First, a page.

The increasing trend of drilling infill wells (more than 60% of new wells in 2017) comes with the significant risk of well interference, or "frac hits". Frac hits occur during hydraulic fracturing operations when there is direct pressure communication between the well being treated and adjacent, pre-exisiting wells. In extreme cases, the fracture may fill the adjacent wellbore with sand, which requires expensive cleanup intervention. Fracture geometry control technologies aim to reduce the likelihood of well interference by deploying far-field diversion techniques. This paper presents a unique field experiment that demonstrates the value and effectiveness of these technologies.
In the Bakken, two child wells were drilled 1,300 and 800 ft, respectively, on each side of an existing, partially depleted parent well. Each child well treatment comprised 50 stages of slickwater, completed in zipper frac style. Treatments in the farther well did not utilize any fracture geometry control technology. In the nearer well, 20 of 50 stages (one every 5 stages) included far-field diversion material. All other parameters of the pumping schedules were the same between the two treated wells. Pressures were monitored in all three wells (parent and two child wells) at high frequency during all operations.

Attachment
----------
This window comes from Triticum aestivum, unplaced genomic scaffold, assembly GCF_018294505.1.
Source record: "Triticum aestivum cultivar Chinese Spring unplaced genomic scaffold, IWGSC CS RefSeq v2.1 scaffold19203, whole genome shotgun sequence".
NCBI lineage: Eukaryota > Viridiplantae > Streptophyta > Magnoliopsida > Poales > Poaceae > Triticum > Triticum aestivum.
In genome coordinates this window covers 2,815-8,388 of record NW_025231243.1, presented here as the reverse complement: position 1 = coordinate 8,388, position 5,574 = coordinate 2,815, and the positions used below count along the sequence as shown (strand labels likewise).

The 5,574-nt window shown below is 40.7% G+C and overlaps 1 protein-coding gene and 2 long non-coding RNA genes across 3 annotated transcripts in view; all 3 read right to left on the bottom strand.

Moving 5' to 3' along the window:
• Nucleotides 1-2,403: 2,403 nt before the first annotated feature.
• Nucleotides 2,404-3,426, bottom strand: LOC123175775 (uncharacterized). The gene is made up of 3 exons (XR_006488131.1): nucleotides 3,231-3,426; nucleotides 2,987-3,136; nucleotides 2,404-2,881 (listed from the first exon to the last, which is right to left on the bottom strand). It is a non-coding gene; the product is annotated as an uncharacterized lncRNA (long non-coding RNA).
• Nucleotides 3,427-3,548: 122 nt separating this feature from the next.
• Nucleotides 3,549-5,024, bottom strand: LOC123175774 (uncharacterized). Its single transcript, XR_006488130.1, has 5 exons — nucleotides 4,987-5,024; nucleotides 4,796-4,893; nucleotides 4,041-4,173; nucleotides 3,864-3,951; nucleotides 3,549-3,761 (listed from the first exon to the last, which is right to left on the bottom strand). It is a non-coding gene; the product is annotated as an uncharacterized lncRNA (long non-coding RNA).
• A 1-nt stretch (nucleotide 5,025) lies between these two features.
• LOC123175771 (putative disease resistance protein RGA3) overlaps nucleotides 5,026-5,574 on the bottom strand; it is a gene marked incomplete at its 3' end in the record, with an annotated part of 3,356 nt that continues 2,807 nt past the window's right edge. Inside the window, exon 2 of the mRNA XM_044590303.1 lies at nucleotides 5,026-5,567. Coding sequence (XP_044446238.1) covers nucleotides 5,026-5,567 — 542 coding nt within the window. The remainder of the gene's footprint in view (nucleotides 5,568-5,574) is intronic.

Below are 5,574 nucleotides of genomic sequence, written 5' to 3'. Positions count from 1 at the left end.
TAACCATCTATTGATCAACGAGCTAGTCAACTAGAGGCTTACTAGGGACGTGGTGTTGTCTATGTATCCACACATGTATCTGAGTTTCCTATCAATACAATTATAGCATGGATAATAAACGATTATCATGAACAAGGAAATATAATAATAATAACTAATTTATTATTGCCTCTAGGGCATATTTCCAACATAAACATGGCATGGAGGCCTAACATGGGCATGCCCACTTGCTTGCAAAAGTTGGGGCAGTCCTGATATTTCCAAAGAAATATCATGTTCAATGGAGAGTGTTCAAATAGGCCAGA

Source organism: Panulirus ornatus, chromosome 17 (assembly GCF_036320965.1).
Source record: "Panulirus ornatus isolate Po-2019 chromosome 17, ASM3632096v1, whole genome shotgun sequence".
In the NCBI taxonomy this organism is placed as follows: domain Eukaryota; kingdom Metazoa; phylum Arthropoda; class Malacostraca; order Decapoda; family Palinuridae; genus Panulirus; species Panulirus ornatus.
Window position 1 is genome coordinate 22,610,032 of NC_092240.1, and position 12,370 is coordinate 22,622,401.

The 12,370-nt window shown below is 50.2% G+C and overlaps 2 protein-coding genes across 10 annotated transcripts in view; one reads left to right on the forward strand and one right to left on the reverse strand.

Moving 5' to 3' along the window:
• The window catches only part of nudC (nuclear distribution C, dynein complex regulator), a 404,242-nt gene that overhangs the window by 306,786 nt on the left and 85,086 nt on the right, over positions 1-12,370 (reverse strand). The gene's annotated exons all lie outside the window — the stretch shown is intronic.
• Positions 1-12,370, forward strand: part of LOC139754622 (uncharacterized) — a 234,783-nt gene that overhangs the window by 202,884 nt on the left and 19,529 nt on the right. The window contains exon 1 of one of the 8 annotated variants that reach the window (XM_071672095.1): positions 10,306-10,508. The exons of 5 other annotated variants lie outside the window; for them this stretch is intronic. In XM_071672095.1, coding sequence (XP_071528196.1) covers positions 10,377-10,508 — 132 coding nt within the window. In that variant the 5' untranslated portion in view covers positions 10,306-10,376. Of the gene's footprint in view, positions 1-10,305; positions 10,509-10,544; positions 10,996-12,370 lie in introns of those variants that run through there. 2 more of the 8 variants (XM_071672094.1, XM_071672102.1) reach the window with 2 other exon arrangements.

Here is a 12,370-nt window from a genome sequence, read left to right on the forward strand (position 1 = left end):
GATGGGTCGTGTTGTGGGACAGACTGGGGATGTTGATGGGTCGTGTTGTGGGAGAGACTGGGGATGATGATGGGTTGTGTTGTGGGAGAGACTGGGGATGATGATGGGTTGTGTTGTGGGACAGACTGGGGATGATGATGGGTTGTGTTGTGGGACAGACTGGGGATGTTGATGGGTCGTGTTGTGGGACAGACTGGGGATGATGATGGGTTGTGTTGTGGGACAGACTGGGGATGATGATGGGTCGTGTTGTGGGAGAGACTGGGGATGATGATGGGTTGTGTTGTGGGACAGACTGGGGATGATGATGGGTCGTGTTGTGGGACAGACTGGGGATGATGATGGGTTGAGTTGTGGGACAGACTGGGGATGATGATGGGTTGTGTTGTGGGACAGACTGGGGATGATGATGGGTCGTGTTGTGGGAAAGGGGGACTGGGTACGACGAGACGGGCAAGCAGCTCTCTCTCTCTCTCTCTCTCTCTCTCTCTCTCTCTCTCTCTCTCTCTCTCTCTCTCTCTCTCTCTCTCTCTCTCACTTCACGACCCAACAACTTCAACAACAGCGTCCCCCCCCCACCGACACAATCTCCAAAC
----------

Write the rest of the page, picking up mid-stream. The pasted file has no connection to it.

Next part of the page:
The parent well was not damaged during the operation. However, during the first 35 stages of the child well treatments, the parent well's pressure increased in spurts, until it stabilized near expected reservoir pressure. In this paper, each instance of well interference is quantified and attributed to a treatment stage in one of the child wells. Interestingly, not all stages contributed to the pressure buildup. Significantly, various levels of frac hits were observed, as determined by the magnitude and steepness of the pressure increase. The correlation of frac hit with the absence of far-field diverter is striking. The results clearly demonstrate that fracture geometry control technologies reduce the occurrence of direct well interference by containing fracture growth.
The operations in these wells created a unique opportunity to design a field experiment to assess the effect of fracture geometry control technology on well interference during infill well stimulation. The results demonstrate that such technologies reduce the occurrence of direct frac hits in depleted parent wells.